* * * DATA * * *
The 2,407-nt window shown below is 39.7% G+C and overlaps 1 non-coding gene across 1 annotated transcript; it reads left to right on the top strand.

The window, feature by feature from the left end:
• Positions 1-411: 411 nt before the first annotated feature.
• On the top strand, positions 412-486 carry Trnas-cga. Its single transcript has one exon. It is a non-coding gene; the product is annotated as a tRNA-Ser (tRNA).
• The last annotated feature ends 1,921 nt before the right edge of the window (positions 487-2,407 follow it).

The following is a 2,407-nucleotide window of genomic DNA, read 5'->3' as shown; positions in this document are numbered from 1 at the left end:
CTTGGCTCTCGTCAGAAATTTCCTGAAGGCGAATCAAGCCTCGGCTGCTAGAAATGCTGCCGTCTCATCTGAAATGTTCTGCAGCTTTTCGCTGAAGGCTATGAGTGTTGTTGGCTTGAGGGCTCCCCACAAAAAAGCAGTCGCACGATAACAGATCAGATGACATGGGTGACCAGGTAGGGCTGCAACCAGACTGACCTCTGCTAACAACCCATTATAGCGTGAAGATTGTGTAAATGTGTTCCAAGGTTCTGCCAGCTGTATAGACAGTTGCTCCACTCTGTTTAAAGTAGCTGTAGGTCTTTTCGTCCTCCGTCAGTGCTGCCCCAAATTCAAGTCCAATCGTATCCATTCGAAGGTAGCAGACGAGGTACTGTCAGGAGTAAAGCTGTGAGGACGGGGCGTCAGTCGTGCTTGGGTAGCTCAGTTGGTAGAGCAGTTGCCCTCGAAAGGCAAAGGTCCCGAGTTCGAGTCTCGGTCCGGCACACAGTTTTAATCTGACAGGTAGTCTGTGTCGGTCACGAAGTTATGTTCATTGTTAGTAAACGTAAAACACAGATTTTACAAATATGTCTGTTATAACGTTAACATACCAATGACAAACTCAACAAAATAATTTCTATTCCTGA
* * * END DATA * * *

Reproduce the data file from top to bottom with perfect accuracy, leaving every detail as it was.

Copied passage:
The 2,407-nt window shown below is 39.7% G+C and overlaps 1 non-coding gene across 1 annotated transcript; it reads left to right on the top strand.

The window, feature by feature from the left end:
• Positions 1-411: 411 nt before the first annotated feature.
• On the top strand, positions 412-486 carry Trnas-cga. Its single transcript has one exon. It is a non-coding gene; the product is annotated as a tRNA-Ser (tRNA).
• The last annotated feature ends 1,921 nt before the right edge of the window (positions 487-2,407 follow it).

The following is a 2,407-nucleotide window of genomic DNA, read 5'->3' as shown; positions in this document are numbered from 1 at the left end:
CTTGGCTCTCGTCAGAAATTTCCTGAAGGCGAATCAAGCCTCGGCTGCTAGAAATGCTGCCGTCTCATCTGAAATGTTCTGCAGCTTTTCGCTGAAGGCTATGAGTGTTGTTGGCTTGAGGGCTCCCCACAAAAAAGCAGTCGCACGATAACAGATCAGATGACATGGGTGACCAGGTAGGGCTGCAACCAGACTGACCTCTGCTAACAACCCATTATAGCGTGAAGATTGTGTAAATGTGTTCCAAGGTTCTGCCAGCTGTATAGACAGTTGCTCCACTCTGTTTAAAGTAGCTGTAGGTCTTTTCGTCCTCCGTCAGTGCTGCCCCAAATTCAAGTCCAATCGTATCCATTCGAAGGTAGCAGACGAGGTACTGTCAGGAGTAAAGCTGTGAGGACGGGGCGTCAGTCGTGCTTGGGTAGCTCAGTTGGTAGAGCAGTTGCCCTCGAAAGGCAAAGGTCCCGAGTTCGAGTCTCGGTCCGGCACACAGTTTTAATCTGACAGGTAGTCTGTGTCGGTCACGAAGTTATGTTCATTGTTAGTAAACGTAAAACACAGATTTTACAAATATGTCTGTTATAACGTTAACATACCAATGACAAACTCAACAAAATAATTTCTATTCCTGA